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Daily News Blog

20
May

World Health Organization (WHO) Warns Against Hazards of Toxic Disinfectants

(Beyond Pesticides, May 20, 2020) The World Health Organization (WHO) released an updated advisory that warns, “spraying disinfectants can result in risks to the eyes, respiratory or skin irritation and the resulting health effects.” Beyond Pesticides recommends caution around toxic disinfectant and sanitizers and, to this end, offers resources and advice on products for use in the fight against Covid-19.

“Spraying or fogging of certain chemicals, such as formaldehyde, chlorine-based agents or quaternary ammonium compounds, is not recommended due to adverse health effects on workers in facilities where these methods have been utilized,” WHO reports.

While some governments are broadcasting chemicals or washing down sidewalks with disinfectants, WHO advises against the practice. “Spraying or fumigation of outdoor spaces, such as streets or marketplaces, is also not recommended to kill the COVID-19 virus or other pathogens because disinfectant is inactivated by dirt and debris and it is not feasible to manually clean and remove all organic matter from such spaces,” they state.

As individuals, companies, and governments respond to the novel coronavirus, it is critical that they respond with measures supported by scientific research and public safety. Using toxic cleaning products can be counterproductive to maintaining health during the pandemic—and there are safer products in the marketplace. In April, the New York Times described an increase in calls to poison control centers regarding illnesses resulting from use or misuse of toxic disinfectants during the pandemic. A month later, news agency KCRA described the same trend in California: the number of calls jumped from 262 in February to 796 in April.

“People are at home, they are worried about things being clean to kill viruses. People have been using more cleaning products than usual and maybe mixing them together. And just because people are using more of these products in the home, kids have access to them and are getting exposed that way,” said Justin Lewis, PharmD, DABAT, director of the California Poison Control System’s Sacramento office.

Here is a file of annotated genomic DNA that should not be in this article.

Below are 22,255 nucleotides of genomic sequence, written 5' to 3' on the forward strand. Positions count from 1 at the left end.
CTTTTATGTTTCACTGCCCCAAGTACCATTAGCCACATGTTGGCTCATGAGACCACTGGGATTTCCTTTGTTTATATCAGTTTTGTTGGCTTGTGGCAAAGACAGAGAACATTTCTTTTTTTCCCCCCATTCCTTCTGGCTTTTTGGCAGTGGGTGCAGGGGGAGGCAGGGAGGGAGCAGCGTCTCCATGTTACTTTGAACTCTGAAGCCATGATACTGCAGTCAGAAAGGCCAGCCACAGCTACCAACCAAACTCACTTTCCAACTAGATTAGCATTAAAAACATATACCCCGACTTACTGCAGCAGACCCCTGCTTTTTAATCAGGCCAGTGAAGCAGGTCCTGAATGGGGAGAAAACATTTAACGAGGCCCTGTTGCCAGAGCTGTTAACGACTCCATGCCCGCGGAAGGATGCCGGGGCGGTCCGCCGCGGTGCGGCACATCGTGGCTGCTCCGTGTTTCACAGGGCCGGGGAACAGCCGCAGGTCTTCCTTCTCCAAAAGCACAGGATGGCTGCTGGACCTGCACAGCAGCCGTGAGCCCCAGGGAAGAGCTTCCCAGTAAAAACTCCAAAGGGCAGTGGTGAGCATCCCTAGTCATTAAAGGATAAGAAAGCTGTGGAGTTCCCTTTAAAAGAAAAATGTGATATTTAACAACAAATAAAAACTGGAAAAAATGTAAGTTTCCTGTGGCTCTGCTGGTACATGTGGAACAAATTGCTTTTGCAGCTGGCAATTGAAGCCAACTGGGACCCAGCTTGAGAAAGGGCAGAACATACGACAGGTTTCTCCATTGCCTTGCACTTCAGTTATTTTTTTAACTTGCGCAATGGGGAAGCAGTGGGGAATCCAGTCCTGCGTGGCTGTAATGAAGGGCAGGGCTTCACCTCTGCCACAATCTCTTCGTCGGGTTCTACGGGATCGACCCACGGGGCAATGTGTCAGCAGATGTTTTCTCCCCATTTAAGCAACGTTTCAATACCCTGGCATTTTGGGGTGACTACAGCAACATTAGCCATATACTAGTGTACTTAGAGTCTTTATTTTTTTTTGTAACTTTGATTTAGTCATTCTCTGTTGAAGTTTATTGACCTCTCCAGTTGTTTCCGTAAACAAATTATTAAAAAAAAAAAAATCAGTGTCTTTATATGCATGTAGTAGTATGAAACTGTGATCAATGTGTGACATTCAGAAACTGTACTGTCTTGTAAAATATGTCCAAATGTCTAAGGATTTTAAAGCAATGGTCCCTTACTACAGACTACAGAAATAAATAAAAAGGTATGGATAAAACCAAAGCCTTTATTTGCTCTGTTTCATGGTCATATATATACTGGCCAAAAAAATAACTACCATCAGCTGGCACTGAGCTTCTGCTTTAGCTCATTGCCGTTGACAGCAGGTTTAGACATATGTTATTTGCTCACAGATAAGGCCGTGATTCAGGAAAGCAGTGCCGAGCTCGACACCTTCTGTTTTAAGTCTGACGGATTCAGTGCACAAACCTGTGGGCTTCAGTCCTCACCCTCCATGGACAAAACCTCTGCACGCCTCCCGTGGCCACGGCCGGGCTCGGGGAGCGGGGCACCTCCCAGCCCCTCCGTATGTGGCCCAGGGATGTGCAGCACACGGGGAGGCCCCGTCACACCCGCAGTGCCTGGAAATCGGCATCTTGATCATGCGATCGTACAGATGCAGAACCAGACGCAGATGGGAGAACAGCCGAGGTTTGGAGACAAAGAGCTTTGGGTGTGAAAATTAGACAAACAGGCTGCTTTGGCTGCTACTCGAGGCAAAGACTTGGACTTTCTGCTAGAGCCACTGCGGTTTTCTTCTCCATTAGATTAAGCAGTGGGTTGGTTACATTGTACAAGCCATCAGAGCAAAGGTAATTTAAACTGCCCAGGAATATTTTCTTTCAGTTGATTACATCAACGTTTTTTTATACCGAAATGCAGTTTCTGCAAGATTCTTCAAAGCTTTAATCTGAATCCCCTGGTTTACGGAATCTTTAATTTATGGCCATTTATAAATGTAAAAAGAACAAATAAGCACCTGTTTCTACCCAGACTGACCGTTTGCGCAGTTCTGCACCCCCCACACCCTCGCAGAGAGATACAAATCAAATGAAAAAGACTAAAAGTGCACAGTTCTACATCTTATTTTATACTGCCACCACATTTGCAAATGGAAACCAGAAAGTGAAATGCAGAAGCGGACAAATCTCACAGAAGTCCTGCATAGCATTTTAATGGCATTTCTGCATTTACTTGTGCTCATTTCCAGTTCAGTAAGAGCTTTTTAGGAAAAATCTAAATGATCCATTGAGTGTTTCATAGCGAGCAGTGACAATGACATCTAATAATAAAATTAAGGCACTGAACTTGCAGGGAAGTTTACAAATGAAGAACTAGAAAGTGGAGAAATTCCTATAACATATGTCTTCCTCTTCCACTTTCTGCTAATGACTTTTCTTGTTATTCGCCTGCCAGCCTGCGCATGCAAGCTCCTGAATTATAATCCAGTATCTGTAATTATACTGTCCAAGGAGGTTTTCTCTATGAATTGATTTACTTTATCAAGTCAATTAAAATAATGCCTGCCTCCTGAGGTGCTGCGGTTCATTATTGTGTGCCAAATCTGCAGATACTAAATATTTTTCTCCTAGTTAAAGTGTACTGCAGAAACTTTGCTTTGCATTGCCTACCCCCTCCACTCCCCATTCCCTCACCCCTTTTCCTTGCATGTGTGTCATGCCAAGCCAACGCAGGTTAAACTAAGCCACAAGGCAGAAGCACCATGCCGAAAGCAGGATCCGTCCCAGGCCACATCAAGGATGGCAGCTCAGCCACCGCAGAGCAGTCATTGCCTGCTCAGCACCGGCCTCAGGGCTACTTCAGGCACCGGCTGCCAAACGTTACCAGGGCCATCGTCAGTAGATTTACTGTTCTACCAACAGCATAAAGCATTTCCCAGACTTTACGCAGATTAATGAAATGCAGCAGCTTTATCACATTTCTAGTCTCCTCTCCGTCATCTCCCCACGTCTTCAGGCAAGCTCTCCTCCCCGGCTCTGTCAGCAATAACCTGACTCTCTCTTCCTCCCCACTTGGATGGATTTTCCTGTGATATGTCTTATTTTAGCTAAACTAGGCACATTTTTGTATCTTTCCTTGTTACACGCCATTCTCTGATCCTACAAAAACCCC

Toxic products are not necessary to keep families safe. For surfaces, the WHO guidance recommends using water and soap (or natural detergent) to remove organic matter and debris that can get between a surface and the disinfectant, then following along afterward with a product that breaks down microorganisms, including coronaviruses. Disinfectants that use natural-based substances are safer and can still eliminate the virus on surfaces. Examples of safer active ingredients include citric acid, ethanol, and isopropanol.

Individuals can protect themselves from Covid-19 by preventing exposure through staying home when possible, universal masking in public, social distancing, and washing hands.  As Beyond Pesticides writes in its factsheet, Protecting Yourself from COVID-19 (coronavirus) without Toxic Sanitizers and Disinfectants, “Soap breaks down the virus’s fat membrane—and the infectious material falls apart—as long as you rub the soap on your hands for at least 20 seconds. Alcohol sanitizers with 60% ethanol or 70% isopropanol do the same thing. These chemicals break down the virus by a similar process, by breaking down the lipid covering of the virus.”

All unattributed positions and opinions in this piece are those of Beyond Pesticides.  

Sources: World Health Organization, CNN, KCRA

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  • Archives

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